Officials: Reduce historic area

Published 11:13 pm Wednesday, February 2, 2011

Members of the Historic Landmarks Commission on Wednesday were amenable to recommendations of reducing the size of the historic overlay district and creating better signage to mark it, but resisted suggestions to change guidelines for the district.

The commission held a joint work session with City Council to hash out issues surrounding the size of the district and guidelines for it, specifically relating to the materials that can be used in the district.

The meeting was spurred by a Pinner Street homeowner who appealed to City Council after the council-appointed commission denied his request to install vinyl siding on his home.

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“That has been an area of contention we have noted,” Planning and Community Development director Scott Mills said of the vinyl siding issue.

City staff put forth a number of areas for consideration for removal from the district. The suggested areas are considered “transitional” in terms of their historical significance, Mills said.

They include the areas of Katherine Street, Mahan Street, Hill Street, parts of Pinner Street, parts of Finney Avenue, Jackson Street, North Street, Chestnut Street, Pine Street and Gittings Street.

Randy Hicks, chairman of the commission, acknowledged the elimination of those areas would solve some problems.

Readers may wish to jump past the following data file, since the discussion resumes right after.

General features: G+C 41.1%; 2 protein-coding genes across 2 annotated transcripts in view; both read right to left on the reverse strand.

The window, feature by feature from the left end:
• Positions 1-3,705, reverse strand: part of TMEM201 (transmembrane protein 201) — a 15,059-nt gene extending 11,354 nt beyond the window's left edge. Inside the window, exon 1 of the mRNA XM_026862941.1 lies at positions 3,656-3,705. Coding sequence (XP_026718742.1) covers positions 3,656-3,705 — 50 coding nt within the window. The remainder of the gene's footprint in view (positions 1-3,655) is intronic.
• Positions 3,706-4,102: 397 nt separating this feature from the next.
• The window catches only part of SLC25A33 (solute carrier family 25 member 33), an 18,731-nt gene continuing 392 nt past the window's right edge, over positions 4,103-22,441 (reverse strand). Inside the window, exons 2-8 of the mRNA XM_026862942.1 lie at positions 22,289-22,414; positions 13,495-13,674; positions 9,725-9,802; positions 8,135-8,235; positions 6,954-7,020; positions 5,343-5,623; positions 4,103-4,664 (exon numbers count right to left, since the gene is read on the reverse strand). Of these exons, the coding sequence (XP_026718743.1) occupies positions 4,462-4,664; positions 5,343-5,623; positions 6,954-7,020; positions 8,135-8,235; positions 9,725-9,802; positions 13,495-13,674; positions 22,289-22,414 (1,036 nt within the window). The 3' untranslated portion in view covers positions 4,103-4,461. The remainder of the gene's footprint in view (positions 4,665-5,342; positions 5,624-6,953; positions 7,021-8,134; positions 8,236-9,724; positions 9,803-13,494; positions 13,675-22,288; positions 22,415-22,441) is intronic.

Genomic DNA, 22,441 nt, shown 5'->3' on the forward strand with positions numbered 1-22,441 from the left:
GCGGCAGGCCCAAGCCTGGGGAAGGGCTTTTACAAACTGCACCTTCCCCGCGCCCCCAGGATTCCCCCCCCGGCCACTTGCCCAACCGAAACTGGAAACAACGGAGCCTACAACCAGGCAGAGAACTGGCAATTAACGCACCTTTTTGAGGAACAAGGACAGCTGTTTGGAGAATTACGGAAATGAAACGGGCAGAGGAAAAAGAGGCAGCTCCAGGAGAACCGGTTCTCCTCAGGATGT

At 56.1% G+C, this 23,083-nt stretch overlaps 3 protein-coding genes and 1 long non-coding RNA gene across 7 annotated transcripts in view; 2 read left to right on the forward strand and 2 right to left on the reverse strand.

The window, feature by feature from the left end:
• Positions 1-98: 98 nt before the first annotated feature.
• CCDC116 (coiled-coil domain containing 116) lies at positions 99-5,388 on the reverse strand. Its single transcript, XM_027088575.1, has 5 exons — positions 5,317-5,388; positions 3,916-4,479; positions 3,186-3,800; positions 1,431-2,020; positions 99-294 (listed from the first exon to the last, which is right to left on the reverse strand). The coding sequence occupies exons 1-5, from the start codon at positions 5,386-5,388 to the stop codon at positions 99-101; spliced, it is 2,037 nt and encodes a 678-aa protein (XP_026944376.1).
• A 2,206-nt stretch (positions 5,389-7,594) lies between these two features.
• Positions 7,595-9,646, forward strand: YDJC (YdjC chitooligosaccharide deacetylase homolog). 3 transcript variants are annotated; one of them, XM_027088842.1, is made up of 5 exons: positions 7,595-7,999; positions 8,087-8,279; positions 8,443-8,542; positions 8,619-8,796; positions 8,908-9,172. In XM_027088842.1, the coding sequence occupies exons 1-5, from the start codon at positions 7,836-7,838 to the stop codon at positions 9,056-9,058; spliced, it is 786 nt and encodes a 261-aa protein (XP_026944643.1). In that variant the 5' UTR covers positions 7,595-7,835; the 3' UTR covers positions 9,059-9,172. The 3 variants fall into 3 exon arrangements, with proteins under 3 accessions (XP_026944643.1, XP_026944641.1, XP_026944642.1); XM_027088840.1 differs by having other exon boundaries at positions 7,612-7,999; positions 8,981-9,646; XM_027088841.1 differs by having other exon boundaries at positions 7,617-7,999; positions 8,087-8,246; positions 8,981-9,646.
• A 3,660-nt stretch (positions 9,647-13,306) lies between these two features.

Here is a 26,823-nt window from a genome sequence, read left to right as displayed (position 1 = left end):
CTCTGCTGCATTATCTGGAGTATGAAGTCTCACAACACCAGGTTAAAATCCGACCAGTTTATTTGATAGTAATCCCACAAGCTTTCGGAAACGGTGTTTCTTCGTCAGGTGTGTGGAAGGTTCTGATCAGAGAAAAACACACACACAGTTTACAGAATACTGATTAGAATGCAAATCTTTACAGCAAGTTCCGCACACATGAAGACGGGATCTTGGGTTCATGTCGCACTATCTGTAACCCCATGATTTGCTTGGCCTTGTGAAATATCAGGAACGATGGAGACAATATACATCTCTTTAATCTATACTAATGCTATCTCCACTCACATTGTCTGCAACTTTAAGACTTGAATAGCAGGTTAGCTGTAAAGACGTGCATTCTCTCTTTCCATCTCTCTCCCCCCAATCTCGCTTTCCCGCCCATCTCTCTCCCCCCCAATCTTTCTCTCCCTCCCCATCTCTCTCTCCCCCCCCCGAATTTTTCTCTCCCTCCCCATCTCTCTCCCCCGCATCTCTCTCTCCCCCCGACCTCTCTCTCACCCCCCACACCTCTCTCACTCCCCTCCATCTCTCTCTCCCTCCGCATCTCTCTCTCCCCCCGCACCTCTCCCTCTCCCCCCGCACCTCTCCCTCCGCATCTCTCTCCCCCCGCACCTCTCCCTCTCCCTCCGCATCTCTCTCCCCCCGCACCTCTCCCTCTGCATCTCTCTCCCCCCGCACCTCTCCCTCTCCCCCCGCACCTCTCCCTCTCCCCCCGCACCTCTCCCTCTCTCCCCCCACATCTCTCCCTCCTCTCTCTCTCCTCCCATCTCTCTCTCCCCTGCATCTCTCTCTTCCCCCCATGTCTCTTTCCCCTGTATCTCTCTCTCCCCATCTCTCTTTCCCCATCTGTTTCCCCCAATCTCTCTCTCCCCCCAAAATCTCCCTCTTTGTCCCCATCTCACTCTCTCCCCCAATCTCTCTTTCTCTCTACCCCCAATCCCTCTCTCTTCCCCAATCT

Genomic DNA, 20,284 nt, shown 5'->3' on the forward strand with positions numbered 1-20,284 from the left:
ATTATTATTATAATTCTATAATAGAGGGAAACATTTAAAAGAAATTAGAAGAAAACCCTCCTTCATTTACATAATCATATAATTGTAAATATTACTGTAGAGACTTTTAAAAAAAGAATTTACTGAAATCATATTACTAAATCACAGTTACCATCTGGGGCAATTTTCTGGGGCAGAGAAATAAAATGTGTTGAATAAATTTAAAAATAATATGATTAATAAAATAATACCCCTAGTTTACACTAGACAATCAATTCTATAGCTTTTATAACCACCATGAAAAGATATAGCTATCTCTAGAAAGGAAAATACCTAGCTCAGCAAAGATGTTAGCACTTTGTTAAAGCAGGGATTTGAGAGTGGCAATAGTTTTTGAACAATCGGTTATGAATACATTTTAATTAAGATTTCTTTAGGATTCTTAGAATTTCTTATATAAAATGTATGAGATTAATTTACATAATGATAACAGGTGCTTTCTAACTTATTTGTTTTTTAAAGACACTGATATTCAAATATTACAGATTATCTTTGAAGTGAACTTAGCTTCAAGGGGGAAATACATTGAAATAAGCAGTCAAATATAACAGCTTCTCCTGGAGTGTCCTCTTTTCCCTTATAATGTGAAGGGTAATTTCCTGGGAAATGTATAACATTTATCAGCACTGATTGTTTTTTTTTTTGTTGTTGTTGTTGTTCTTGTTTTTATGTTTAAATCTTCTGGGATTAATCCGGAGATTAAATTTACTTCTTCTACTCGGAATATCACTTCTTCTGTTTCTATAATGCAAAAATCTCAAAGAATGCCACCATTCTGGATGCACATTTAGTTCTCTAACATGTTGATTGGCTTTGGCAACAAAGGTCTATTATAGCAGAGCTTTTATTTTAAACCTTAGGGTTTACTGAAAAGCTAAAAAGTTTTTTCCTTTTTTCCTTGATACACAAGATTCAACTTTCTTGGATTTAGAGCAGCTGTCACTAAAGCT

“I think this would solve a lot of the issues that we had,” he said. “I’d rather protect the Suffolk jewels we have that are important and not dilute them just because there’s a line drawn down the wrong side of the street.”

Few members of the commission spoke during the meeting, but Stewart Tyler spoke up in favor of keeping portions of Pinner Street in the district.

“I think that area should be protected,” Tyler said. “It should be in the district.”

Councilman Robert Barclay suggested the district has become more of an issue of contention in recent years because of the economy.

“Deterioration is a constant,” he said. “I think the factor that’s changed in the last two or three years is the economy.”

Councilman Jeffrey Gardy said deleting some areas from the district also “might encourage more affordable rehabilitation.”

Some also suggested that one problem the historic overlay district has encountered is that some homeowners are not aware they’re in the district.

“That seems to be the problem at this point,” Mayor Linda T. Johnson said. “People don’t know.”

Hicks suggested placing notices on tax bills that go to homeowners in the district.

The historic landmarks commission will discuss the issue at its Feb. 10 meeting at 9 a.m. in City Council chambers, 441 Market St. Any change to the district’s boundaries also will have to go through Planning Commission and City Council.